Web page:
‘Africa is my second home’

Recently during the Sand Music Festival, Jamaican reggae artist Kenyatta Hill wowed fans when he performed for over three hours non-stop. He was part of a long list of artists who spiced up this year’s biggest music event at the Sunbird Livingstonia Beach in Salima.Our reporter BRIAN ITAI attended the event and had the opportunity to engage Hill on a number of issues surrounding his career and his love for Malawi.

Hill: Do not stop reggae music

Q

: This is your second time to come and perform in Malawi, how do you feel?

A

: I am home. It is like I am home. I do not care what everybody else says about Africa. It is a very beautiful place and I would not miss the opportunity to come here for anything else.

 

Q

: How has the reception been like during your second coming?

A

: So overwhelming. The love from the people has been too much.  Everything that Malawians offer you appears to come genuinely which is very rare and special.

 

Q

:You have been to several countries both in Africa and Europe. How does Malawi compare with the rest of the world in terms of hospitality?

A

: The warmest part of Africa is Malawi. They actually gave it the right and most befitting name by calling it the Warm Heart of Africa. When I came at first I experienced it for myself. Man, it is so good. The people are lovely. Anything you could ask for.

 

Q

: What specifically impresses you about being here?

A

: Just the fact that you are so far from home and you have all these people around you. It does not matter what kind of problems they have, but they continue to show you love. You are guaranteed good time every moment you share with them.

Q

: For a long time you Jamaicans have been talking about repatriation. About coming back home to Africa. You have sung about this many times in your songs. Now that you have been to Africa several times, what is your view of that idea?

A

: Nothing is impossible. Now that I have come and experienced it even reinforces that position. And for your information, I want to get some land here in Malawi. It is so nice here.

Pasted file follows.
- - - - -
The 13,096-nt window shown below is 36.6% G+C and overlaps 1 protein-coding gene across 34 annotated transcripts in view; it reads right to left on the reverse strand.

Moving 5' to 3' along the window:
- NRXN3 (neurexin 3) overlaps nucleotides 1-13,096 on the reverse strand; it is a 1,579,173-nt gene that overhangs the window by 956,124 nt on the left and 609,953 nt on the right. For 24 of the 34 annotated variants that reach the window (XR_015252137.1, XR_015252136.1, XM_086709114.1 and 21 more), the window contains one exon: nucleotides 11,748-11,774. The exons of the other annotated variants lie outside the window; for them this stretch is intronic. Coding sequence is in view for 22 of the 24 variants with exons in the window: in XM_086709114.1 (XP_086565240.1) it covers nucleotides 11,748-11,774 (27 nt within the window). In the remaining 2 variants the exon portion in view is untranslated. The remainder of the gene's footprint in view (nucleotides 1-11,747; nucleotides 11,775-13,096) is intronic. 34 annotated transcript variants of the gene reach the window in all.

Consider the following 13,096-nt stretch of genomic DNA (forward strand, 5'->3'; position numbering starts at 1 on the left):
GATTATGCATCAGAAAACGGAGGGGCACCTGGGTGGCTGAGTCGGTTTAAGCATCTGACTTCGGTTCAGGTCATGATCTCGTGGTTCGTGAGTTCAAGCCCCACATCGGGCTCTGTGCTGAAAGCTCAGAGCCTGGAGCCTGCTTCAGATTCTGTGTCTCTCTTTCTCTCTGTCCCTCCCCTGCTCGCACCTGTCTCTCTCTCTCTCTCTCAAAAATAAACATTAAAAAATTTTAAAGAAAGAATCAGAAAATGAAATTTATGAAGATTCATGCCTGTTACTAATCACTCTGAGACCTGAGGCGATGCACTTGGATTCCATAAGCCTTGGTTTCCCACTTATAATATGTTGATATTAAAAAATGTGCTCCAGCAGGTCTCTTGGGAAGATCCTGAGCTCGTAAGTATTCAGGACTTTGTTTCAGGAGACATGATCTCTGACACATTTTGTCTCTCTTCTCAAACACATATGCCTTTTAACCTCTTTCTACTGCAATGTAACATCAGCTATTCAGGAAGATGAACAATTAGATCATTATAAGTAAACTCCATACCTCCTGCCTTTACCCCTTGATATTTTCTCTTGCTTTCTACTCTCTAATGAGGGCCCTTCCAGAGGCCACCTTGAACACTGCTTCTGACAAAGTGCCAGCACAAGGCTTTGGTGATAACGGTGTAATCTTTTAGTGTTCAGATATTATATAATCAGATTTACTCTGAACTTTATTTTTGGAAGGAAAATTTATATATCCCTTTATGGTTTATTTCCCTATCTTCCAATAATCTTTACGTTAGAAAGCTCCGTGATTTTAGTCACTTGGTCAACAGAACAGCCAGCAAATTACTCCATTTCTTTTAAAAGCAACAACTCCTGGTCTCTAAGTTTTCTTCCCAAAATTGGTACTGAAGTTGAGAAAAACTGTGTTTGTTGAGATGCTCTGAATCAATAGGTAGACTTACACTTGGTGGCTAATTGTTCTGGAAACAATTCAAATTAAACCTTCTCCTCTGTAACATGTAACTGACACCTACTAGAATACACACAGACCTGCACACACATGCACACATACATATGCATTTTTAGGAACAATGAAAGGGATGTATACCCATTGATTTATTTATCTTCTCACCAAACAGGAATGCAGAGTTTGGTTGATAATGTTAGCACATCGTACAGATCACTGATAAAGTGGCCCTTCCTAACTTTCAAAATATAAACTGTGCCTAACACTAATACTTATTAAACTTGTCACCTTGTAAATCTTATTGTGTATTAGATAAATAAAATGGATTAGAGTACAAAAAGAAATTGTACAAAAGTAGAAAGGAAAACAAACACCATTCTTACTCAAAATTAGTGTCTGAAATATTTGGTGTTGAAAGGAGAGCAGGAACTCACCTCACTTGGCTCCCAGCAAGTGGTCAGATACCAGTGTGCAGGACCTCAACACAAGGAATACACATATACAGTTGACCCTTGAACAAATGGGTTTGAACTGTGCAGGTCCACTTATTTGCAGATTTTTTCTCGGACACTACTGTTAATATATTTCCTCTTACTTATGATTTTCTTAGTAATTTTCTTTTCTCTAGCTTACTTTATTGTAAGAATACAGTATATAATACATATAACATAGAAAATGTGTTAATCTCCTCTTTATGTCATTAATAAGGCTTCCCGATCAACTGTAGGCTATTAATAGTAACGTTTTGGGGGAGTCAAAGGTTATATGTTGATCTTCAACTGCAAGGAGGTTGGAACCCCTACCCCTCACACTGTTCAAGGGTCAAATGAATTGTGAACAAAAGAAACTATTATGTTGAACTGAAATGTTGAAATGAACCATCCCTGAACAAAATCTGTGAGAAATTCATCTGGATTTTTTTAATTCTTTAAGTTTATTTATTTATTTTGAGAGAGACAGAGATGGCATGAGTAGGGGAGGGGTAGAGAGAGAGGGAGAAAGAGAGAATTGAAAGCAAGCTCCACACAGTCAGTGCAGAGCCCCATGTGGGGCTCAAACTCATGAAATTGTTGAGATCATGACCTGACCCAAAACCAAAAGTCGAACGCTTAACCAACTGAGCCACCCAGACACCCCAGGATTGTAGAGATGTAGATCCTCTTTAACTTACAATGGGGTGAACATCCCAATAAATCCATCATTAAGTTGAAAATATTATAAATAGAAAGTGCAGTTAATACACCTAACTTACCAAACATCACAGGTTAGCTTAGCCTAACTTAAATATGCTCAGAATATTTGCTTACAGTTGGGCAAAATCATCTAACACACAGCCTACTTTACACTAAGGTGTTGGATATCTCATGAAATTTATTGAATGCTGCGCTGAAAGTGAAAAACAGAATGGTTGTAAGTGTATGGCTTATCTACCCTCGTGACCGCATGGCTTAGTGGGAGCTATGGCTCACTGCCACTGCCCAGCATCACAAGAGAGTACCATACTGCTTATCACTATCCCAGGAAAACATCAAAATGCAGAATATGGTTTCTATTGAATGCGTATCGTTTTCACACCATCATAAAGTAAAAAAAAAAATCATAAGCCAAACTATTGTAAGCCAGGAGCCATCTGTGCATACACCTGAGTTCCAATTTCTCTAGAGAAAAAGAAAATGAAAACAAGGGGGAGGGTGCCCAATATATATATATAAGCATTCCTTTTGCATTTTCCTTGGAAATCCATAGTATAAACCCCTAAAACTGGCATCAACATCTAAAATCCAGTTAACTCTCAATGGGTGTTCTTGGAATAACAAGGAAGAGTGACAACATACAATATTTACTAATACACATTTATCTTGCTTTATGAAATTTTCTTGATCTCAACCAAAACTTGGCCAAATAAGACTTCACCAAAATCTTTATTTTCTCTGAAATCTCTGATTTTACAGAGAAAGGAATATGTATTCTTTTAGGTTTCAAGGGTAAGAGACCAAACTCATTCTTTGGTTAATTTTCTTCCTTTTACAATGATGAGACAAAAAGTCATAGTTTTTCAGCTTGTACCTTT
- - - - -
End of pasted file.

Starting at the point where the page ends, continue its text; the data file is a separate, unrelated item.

Q

: Would you sell that idea to your fellow Jamaicans back home?

A

: I can point you to one person, Ricky Tosh, who has come here for the first time. He asked me is it this nice here? I would say yes. If anybody came to me and said I want to travel around the world I would tell him go to Africa. Do they really want to go to Europe? America? It is a little more nice here than elsewhere.

 

Q

: How do you compare what you see on the continent when you are here with what you see on TV when you are home?

A

: No! You do not see starving children here because that is all they show on TV. All they bring is children starving with flies all over their faces. I knew from long time ago that this is not Africa. But it is what they want us to believe. If you allow them to consume your mind that is what you will believe so that we can have this misconception about Africa. People who are starving and dying because of hunger. You look quite healthy to me as we speak. So I know there is no starvation.

Q

: One of the issues you touched on during your performance was the issue of marijuana. What stance do you think should the Malawi government take on the issue?

A

: First of all, we need to understand why it is being planted. There are so many benefits, whether medical or otherwise. A lot of people ask me, where do you get your energy from? It is between the beautiful people of Africa and marijuana. Because when you give me that energy, what do I have to do? I have to give it back. So, it is a win-win situation. Send it elsewhere overseas where is it being processed for medical purposes.

 

Q

: So, you think there is a great opportunity for Malawi to utilise marijuana?

A

: Yes. There is a great opportunity. You guys have land and the natural sun. And on top of that it will help you support your economy and provide thousands of jobs.

 

Q

: Does Malawi’s marijuana taste any different from the ganja from elsewhere?

A

: [laughs] Yeah, so much. It is the Malawian gold.

 

Q

:Now about your performance. You lasted over three hours on stage, do you normally do that?

A

: No. Usually you are never given that time and space. Not even in Europe. So, if I come to Africa and I am given that chance, I will definitely give it a shot.

 

Q

: So where did you get that energy from?

A

: Like I said, it is from you people. I draw the energy from you guys so I give it back through music. Even my backing team was like can we please stop. And I told them no I have to go and do this. One really got emotional and she was crying. It was so touching. She said she has never been on stage with somebody like that.

 

Q

: The death of your father Joseph Hill was sudden. Honestly, you were never prepared for this role. But here you are. How has it been like?

A

: I will be very honest with you. One is never really prepared for anything. Much as I was not prepared but I knew I had to do the best. When I got home and laid my father to rest, I sat and I asked myself do you want to continue with this, and yes was the only answer that came through.

 

Q

: What message do you have for Malawian youth?

A

: Do not ever let anyone tell you that you cannot achieve your goals. Only you can stop yourself from achieving your dreams. So basically just do not hold yourself back. Whatever you have, set yourself in the path and keep walking. And for you young musicians, do not stop reggae music. n

 

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